John Bunyan (November 1628 – August 1688) was born in England-based Bedfordshire’s Elstow. This evangelical Baptist preacher is famous as the writer of The Pilgrim’s Progress. Published in 1678, this book was the most distinguishing expression of the Puritan religious point of view.
Early Life of John Bunyan
John Bunyan was the son of Margaret Bentley and Thomas Bunyan. He pursued his tinsmith father’s trade. As he carried on with life as a wandering peddler, first while accompanying his father and then by himself, John Bunyan met many people. He talked to them and keenly studied the countryside and its ways. He stored these observations in his memory, which he found pretty valuable when he started writing. He was able to recall graphic details of characters, scenes, and conversations.
Young Bunyan was lucky to get a chance to go to school, despite living in somewhat lonely countryside. Though he didn’t get much schooling, it at least taught him to read and write. John Bunyan always counted his education as one of his utmost blessings. He grew up in an era when schooling of any type was typically out of the reach of the poor. When most Englishmen used to be illiterate, Bunyan was indeed blessed to be able to read and write. This ability later opened doors to an entirely new world for him.
John Bunyan soon rebelled against God and enrolled in Cromwell’s New Model Army as a teenager. He carried on with his defiant ways. On one occasion, his life was miraculously saved when a fellow soldier took his position at the siege of Leicester. A musket bullet hit that man’s head and caused his immediate death.
Though his military service was mostly uneventful, it paved the way for Bunyan to connect with the Cromwell’s army’s left-wing sects’ irate religious life. He came in contact with the preaching captains, and those seekers, quakers, and ranters who had started questioning all religious authority, excluding that of the individual conscience. This ambiance helped Bunyan become familiar with the principal line of thoughts of the Puritan sects. These religious sects believed that striving for religious truth was synonymous with a determined personal search, depending on free grace revealed to the person, and denouncing all types of public organization.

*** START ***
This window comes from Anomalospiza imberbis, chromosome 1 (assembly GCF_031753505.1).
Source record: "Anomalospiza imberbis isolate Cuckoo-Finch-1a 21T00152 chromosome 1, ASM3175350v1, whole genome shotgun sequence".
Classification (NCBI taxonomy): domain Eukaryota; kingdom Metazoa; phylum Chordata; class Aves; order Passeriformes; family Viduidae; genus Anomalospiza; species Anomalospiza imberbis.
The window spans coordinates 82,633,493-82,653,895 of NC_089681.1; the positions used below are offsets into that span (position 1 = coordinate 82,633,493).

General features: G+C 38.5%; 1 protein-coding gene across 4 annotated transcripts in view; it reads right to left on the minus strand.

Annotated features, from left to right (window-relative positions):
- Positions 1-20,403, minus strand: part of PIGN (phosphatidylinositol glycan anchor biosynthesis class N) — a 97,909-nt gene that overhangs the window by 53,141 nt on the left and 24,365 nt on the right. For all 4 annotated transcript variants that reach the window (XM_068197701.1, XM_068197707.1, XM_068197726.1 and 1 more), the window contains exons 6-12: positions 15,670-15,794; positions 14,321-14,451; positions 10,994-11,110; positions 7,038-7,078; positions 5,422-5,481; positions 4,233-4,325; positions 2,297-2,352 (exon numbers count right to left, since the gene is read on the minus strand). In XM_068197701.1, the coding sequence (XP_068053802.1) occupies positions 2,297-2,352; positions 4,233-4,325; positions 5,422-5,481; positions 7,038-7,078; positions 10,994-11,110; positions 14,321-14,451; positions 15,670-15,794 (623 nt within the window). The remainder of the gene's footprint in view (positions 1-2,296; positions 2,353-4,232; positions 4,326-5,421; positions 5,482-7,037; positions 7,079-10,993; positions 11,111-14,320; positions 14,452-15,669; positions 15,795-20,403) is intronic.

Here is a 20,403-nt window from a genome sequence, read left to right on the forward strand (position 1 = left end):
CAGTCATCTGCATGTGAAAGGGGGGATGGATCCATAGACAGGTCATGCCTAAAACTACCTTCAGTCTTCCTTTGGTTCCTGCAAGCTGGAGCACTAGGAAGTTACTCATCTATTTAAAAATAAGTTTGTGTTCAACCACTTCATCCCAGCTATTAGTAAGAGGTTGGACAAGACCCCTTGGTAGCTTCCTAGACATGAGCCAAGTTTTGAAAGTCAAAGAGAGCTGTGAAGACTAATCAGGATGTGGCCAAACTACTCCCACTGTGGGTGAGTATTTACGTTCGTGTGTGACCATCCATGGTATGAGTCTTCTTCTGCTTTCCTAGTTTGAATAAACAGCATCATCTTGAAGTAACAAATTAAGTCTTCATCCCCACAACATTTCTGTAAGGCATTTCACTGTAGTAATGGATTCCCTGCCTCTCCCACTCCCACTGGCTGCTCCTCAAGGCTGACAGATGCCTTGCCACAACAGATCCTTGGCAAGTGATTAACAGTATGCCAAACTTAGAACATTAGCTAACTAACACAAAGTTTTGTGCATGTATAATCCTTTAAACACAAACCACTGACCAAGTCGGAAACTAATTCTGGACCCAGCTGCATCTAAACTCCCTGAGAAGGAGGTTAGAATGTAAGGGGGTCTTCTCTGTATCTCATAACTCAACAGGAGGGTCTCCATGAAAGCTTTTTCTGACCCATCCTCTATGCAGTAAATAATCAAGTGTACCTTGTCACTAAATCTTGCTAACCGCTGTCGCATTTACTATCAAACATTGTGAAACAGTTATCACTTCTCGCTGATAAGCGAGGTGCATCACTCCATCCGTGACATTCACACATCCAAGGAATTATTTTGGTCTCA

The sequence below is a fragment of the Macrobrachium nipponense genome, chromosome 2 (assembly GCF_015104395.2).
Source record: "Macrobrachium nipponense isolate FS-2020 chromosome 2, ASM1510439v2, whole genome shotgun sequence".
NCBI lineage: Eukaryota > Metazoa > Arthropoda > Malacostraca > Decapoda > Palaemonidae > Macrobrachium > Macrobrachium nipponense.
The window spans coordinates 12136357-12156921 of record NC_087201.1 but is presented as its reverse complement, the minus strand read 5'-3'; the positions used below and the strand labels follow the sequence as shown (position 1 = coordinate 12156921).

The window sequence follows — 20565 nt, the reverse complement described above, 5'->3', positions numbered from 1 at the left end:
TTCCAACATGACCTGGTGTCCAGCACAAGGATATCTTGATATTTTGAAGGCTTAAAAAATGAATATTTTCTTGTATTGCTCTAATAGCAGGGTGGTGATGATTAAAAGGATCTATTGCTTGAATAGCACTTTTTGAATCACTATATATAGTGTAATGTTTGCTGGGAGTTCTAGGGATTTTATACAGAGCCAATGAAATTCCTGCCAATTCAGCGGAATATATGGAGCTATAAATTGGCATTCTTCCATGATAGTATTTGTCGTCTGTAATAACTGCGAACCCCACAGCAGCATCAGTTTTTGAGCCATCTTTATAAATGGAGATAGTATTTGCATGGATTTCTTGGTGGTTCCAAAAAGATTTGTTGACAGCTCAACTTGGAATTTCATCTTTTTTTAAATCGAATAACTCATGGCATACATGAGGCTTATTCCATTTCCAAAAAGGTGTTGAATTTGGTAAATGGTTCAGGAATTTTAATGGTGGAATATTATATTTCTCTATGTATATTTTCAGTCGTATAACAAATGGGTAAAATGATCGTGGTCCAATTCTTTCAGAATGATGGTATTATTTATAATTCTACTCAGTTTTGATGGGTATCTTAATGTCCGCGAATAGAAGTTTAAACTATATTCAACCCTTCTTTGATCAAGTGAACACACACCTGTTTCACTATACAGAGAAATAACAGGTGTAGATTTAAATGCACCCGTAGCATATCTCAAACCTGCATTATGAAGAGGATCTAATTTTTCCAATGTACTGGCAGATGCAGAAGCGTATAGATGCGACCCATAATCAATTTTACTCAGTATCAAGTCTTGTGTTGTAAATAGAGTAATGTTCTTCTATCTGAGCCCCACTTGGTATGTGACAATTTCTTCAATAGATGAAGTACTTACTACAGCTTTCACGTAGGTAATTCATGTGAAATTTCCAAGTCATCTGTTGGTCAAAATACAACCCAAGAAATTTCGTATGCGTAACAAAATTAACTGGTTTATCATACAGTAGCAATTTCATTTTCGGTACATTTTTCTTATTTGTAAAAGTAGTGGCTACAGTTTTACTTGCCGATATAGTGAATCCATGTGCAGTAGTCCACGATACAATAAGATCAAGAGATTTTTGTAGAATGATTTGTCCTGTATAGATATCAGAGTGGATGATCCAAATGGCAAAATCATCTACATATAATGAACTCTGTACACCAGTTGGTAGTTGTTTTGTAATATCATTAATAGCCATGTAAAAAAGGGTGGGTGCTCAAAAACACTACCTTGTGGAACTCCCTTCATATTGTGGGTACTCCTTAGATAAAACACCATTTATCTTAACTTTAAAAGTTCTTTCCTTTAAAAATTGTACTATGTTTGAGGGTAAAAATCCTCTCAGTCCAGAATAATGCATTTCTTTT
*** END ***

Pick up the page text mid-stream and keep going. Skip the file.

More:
John Bunyan’s Marriage
Three years later, Bunyan was discharged from the army. In 1648, he got married to a God-fearing woman. His wife brought two books as dowry – Arthur Dent’s The Plain Man’s Pathway to Heaven and Lewis Bayly’s The Practice of Piety. Reading these books convinced John Bunyan of his sin. As a result, he tried to reform his life. But he recognized he was lost without Christ. In 1651, he was introduced to John Gifford, a pastor in Bedford. He was a nonconformist minister who was influential in directing Bunyan to repentance and faith.
In that same year, John Bunyan moved to Bedford with his family, consisting of his wife and four children. He was baptized in 1653 by immersion in the River Ouse. He was then appointed a deacon of Gifford’s church, and his testimony was used to help convert many people. By 1655, John Bunyan was preaching to a variety of Bedford congregations, and people came to hear him in large numbers. Bunyan had an unmatched power to touch people’s hearts, which was evident in hundreds of people who came to listen to his words.
In the subsequent years, Bunyan started publishing books and soon established himself as a highly regarded Puritan writer. Unfortunately, the death of his first wife occurred around this time. In 1659, John Bunyan remarried Elizabeth. She became her husband’s strong supporter during his imprisonments. Bunyan was arrested in 1660 for preaching without King Charles II’s official permission and had to spend the following 12.5 years in Bedford County Gaol.
Despite suffering a lot during his time in prison, John Bunyan wrote extensively. In 1672, he was released and started working as a pastor in Bedford. After spending some productive years of ministry, he was imprisoned again in March 1675 for preaching publicly sans a license. During this captivity, he started the first part of his most celebrated book, The Pilgrim’s Progress. This book was finally published in 1678 and went on to sell more than 100,000 copies in its initial ten years in print.
The Pilgrim’s Progress
This allegorical story, which describes John Bunyan’s conversion process, became instantaneously popular with every social class. Every English household that had a Bible also owned this celebrated allegory. Ultimately, it became the bestselling book (except for the Bible) in publishing history.
Despite his other works, John Bunyan is best remembered for The Pilgrim’s Progress. By the time he was 59, Bunyan had become one of England’s most eminent writers. He continued his pastoring duties and died in London in 1688. If you are looking for John Bunyan Antique Bibles & Rare Bible, Visit the world’s most unusual gift-shop today at GreatSite.com.